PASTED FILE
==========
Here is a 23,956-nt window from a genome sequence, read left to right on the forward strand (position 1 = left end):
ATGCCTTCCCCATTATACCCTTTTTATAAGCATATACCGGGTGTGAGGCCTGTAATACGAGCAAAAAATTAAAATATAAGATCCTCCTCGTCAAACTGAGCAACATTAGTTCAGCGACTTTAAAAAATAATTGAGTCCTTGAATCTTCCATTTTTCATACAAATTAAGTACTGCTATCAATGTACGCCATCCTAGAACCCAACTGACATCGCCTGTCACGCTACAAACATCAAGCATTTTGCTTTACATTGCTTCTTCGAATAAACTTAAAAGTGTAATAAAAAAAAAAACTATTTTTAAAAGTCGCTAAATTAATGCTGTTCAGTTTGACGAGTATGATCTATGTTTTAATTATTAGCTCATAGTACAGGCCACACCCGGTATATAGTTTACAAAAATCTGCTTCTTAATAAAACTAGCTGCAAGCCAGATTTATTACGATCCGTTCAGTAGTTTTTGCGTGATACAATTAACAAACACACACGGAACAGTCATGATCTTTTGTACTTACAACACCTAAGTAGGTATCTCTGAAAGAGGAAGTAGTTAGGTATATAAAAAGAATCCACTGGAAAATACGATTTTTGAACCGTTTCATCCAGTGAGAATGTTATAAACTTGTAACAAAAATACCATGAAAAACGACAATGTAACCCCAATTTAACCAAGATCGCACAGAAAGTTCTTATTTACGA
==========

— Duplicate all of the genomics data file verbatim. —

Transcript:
Here is a 23,956-nt window from a genome sequence, read left to right on the forward strand (position 1 = left end):
ATGCCTTCCCCATTATACCCTTTTTATAAGCATATACCGGGTGTGAGGCCTGTAATACGAGCAAAAAATTAAAATATAAGATCCTCCTCGTCAAACTGAGCAACATTAGTTCAGCGACTTTAAAAAATAATTGAGTCCTTGAATCTTCCATTTTTCATACAAATTAAGTACTGCTATCAATGTACGCCATCCTAGAACCCAACTGACATCGCCTGTCACGCTACAAACATCAAGCATTTTGCTTTACATTGCTTCTTCGAATAAACTTAAAAGTGTAATAAAAAAAAAAACTATTTTTAAAAGTCGCTAAATTAATGCTGTTCAGTTTGACGAGTATGATCTATGTTTTAATTATTAGCTCATAGTACAGGCCACACCCGGTATATAGTTTACAAAAATCTGCTTCTTAATAAAACTAGCTGCAAGCCAGATTTATTACGATCCGTTCAGTAGTTTTTGCGTGATACAATTAACAAACACACACGGAACAGTCATGATCTTTTGTACTTACAACACCTAAGTAGGTATCTCTGAAAGAGGAAGTAGTTAGGTATATAAAAAGAATCCACTGGAAAATACGATTTTTGAACCGTTTCATCCAGTGAGAATGTTATAAACTTGTAACAAAAATACCATGAAAAACGACAATGTAACCCCAATTTAACCAAGATCGCACAGAAAGTTCTTATTTACGA